The Stylemaster 10ft and Stubby 8.6ft are new for Fanatic’s 2016 range. Both are billed as ‘real world wave riders’ – tools that maximise paddler time on the water in small/moderate size surf. SUP Mag UK got its hands on the Stubby 8.6ft LTD and Stylemaster 10ft wood to put through their paces. Both are everything you’d expect from a high end brand like Fanatic in terms of construction.
So why put these two sticks side by side?
Basing board choices on looks alone can be deceiving. While one is certainly longer than the other, they’re actually not that far apart in terms of the jobs they’re designed for.
Surf conditions around the UK’s coastline can be up and down like a yoyo. One day it’s flat, the next overhead and clean. Arming yourself with the latest forecast and tidal data is one thing, but Mother Nature likes to throw us curve balls. Having kit to cope with these fluctuations is a bonus. If said equipment also spans a variety of rider moods and styles, then all the better.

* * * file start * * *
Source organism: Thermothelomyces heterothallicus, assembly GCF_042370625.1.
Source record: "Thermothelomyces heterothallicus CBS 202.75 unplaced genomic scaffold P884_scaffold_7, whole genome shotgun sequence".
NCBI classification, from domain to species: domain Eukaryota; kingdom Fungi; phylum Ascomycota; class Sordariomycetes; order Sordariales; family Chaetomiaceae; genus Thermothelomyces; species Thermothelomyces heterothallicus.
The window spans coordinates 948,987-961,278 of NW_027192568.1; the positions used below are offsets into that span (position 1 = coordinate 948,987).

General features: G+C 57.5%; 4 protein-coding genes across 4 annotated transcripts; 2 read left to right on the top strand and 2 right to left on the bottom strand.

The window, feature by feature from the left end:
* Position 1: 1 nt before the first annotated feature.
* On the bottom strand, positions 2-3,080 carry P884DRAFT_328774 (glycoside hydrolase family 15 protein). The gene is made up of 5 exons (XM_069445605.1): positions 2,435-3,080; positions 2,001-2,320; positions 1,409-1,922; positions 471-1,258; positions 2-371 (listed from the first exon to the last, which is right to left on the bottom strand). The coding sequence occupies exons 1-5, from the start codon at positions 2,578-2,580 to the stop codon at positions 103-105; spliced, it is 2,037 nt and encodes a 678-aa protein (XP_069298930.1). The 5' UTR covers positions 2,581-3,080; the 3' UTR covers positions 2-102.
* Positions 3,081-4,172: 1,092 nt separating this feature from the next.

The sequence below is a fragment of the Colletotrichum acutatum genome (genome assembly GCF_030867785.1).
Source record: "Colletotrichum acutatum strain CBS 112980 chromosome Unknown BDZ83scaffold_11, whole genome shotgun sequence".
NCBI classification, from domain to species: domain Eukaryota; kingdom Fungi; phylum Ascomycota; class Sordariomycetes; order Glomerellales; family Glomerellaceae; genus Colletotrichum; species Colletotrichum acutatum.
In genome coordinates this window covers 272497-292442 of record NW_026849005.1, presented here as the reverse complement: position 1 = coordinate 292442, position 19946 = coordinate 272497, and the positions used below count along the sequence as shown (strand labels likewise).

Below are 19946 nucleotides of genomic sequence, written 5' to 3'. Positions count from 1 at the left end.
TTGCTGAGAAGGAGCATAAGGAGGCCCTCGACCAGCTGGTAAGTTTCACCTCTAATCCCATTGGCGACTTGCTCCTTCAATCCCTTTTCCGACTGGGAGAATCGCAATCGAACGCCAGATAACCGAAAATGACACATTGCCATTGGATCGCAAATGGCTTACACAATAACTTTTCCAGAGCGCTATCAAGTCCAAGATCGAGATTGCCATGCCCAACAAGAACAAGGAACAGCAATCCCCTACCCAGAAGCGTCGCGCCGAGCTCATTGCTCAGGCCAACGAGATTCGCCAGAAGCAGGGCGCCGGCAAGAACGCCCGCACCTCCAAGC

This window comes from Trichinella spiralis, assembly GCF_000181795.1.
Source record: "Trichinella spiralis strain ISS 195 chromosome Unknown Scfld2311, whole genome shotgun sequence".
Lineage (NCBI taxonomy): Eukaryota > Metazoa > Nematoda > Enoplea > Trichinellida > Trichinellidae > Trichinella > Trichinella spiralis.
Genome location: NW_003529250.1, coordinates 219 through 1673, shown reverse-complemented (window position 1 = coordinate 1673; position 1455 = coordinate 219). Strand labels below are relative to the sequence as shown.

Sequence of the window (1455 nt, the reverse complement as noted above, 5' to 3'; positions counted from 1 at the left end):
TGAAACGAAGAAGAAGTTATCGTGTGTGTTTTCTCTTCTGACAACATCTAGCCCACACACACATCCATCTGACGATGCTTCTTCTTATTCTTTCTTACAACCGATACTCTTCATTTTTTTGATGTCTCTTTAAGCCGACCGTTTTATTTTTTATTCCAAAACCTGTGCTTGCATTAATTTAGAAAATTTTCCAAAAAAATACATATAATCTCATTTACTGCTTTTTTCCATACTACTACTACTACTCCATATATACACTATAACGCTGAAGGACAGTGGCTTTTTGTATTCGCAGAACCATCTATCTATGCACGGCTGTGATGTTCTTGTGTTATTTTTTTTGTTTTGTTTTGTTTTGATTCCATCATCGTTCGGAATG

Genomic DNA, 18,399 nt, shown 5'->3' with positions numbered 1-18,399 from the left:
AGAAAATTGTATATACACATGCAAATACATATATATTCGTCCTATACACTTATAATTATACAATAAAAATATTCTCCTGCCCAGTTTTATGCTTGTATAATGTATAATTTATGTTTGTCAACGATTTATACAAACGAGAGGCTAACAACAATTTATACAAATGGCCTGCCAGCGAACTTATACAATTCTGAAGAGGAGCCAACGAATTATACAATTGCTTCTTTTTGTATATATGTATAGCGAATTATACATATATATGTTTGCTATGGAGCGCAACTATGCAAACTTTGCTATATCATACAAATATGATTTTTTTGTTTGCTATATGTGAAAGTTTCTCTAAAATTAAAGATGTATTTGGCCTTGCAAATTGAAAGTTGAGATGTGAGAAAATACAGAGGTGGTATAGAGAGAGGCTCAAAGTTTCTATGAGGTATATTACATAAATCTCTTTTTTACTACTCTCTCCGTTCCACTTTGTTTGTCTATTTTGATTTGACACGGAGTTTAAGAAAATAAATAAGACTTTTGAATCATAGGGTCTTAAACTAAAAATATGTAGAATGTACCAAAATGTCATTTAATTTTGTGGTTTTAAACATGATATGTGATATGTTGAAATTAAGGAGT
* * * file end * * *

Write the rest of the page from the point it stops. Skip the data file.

A question of style
Fanatic’s Stylemaster is one of a new breed of surf SUP aiming to put longboard riding back on the map. Rather than slash/tear, it’s a board crafted for graceful riding. Maximising small to medium size swells, the Stylemaster could be the ‘go to’ tool of choice during mellower sessions.
And if the conditions ramp up or the rider wants a zippier sled, but without completely losing all the elements of a nose rider, enter the Stubby 8.6ft…